Here's one title on this list that I was really looking forward to watching. The creepy, strange look that Count Orlok bears is something that could very well be seen as creepy by today's standards. On top of that, the idea of an old, silent film take on the story of 'Dracula' appeals to me. Truth be told, the only version of it that I've seen was '92's adaptation, directed by the legendary Coppola, and starring the legendary John Wick with a terrible accent.
For those unfamiliar with the story, here are some bare basics, according to this rendition. Knock (Alexander Granach), an estate agent from a small town of Wisbourg receives a commission from one Count Orlok (Max Schreck) to find a house. Knock sends his assistant, Hutter (Gustav von Wangenheim) to Orlok's castle, in the Carpathian Mountains, with instructions to get him to buy the vacancy next to Hutter's house.
The Count is all too pleased to buy the property, but upon all the paperwork getting signed, Hutter starts to realize what he's dealing with. Orlok soon locks him up, and sneaks on board a ship towards Wisbourg. Hutter, now worrying about the Count going after her, manages to escape and heads home ASAP to try to prevent the worst,
All in all, I must admit that I get more from something more recent. Although this manages to carry a pretty creepy atmosphere with it, it's kinda comedic by today's standards. So much of this comes from Schrek's portrayal as the Count, as his facial expressions are almost always completely wide-eyed, with a strange look of surprise. I couldn't help but find myself laughing at a lot of it, though for 1922, his makeup would have been pretty damn scary to general audiences.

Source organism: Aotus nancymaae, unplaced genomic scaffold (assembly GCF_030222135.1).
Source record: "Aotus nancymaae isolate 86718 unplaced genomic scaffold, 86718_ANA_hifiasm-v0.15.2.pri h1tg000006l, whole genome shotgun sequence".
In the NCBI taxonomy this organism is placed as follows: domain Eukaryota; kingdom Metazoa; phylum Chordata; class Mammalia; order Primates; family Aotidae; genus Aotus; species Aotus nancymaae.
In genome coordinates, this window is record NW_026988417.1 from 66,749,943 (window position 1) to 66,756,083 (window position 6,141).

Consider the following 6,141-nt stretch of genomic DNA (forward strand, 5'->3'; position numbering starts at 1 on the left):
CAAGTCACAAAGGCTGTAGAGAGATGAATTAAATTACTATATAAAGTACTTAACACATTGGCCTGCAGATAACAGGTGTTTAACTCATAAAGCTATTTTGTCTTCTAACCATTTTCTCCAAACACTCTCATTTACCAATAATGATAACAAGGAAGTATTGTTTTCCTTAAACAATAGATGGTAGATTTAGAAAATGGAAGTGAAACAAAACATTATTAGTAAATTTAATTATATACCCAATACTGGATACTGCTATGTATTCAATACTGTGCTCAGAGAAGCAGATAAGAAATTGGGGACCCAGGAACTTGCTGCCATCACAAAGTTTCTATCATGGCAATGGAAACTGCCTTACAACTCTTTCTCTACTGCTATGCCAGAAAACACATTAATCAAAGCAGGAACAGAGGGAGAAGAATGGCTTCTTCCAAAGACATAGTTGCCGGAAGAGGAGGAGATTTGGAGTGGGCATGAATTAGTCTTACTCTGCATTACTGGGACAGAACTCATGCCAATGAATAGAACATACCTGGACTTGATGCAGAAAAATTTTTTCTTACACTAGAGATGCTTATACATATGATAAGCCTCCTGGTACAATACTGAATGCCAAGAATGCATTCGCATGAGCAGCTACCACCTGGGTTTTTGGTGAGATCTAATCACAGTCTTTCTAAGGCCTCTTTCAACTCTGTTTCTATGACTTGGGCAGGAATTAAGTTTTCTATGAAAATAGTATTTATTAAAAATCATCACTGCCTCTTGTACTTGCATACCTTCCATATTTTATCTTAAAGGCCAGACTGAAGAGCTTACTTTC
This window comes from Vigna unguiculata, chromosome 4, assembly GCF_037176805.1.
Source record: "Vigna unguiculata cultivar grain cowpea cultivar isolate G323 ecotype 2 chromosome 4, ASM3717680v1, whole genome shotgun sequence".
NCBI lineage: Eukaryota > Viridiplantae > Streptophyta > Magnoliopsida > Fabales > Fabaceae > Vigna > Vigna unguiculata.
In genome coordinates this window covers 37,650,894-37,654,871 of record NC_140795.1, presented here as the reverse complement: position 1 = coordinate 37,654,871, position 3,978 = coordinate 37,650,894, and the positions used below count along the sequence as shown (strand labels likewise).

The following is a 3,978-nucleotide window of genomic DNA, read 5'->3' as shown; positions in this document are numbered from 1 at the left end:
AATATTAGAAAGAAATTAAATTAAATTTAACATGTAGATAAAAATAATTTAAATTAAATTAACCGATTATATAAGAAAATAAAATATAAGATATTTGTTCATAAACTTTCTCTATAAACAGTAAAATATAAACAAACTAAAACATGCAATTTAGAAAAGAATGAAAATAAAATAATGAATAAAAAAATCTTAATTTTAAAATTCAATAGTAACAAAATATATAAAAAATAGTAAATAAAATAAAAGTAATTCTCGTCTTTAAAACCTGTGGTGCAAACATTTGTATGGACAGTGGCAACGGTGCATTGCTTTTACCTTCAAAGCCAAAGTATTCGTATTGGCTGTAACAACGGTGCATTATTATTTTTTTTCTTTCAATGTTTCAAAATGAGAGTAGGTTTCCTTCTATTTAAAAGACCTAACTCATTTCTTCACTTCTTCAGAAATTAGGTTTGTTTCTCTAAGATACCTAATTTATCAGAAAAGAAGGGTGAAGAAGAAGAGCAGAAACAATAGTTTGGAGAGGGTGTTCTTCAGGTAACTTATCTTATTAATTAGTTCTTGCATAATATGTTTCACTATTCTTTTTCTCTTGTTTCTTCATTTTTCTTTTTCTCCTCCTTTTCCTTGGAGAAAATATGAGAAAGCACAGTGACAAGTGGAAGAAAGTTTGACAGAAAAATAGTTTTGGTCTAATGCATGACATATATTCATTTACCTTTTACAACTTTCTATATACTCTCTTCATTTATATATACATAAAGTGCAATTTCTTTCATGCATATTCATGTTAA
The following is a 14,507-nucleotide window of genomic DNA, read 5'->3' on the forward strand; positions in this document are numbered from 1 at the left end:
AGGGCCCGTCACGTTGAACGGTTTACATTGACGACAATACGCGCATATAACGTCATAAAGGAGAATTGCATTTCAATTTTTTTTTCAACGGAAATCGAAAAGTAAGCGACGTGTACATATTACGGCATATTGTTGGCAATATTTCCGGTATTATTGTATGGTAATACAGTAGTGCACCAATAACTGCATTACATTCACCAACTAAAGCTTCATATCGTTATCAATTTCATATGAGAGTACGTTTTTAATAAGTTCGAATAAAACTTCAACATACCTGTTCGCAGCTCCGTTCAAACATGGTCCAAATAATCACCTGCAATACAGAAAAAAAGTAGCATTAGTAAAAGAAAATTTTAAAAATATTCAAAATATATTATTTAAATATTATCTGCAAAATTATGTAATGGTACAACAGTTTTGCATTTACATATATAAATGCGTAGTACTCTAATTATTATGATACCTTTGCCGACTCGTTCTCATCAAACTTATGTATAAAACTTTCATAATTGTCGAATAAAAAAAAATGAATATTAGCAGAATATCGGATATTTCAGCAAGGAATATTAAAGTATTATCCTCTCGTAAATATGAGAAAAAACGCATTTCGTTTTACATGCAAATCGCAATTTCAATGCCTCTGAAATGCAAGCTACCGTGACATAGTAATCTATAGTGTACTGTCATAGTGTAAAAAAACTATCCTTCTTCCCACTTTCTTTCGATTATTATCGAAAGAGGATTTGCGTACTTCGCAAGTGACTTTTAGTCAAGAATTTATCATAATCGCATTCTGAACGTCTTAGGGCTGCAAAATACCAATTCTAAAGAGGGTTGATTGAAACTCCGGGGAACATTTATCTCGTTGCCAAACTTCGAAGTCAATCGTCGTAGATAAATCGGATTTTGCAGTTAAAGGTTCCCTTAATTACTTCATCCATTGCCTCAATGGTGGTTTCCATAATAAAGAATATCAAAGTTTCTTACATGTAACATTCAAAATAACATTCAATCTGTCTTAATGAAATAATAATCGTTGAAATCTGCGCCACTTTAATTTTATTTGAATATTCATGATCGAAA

Although 'Dracula' from 1931 would pretty much become widely known as the best classic adaptation, one should keep in mind that this silent version came first, and still manages to tell the basic story rather decently. There's an atmosphere to this one that remains kinda creepy in its own right, and I feel like that's what really sells it. Though kinda funny to look at now, you can imagine what it must have been like to look at that makeup job back then. Let's not leave out how nicely written it is, either.
This is generally narrated from the diary of historian Johann Cavallius, who gets into the idea of the Plague, and weather or not it was the Nosferatu brought the plague to Bremen in 1838. This is one of a few takes on the 'Dracula' story being associated with Plague, which is something I can appreciate that I wasn't altogether familiar with until this film. I probably haven't been paying close enough attention to realize either way, but I do enjoy that take on things.
Still widely regarded as a classic, I can join in the masses and highly recommend this for some good Halloween viewing. There's definitely a certain charm to this one, in the classic horror sense. It's definitely pretty creepy, but in an accidentally humorous way. So all in all, it's something fun to watch for the season, or have on in the background for visuals for a Halloween party.
Leave a Reply.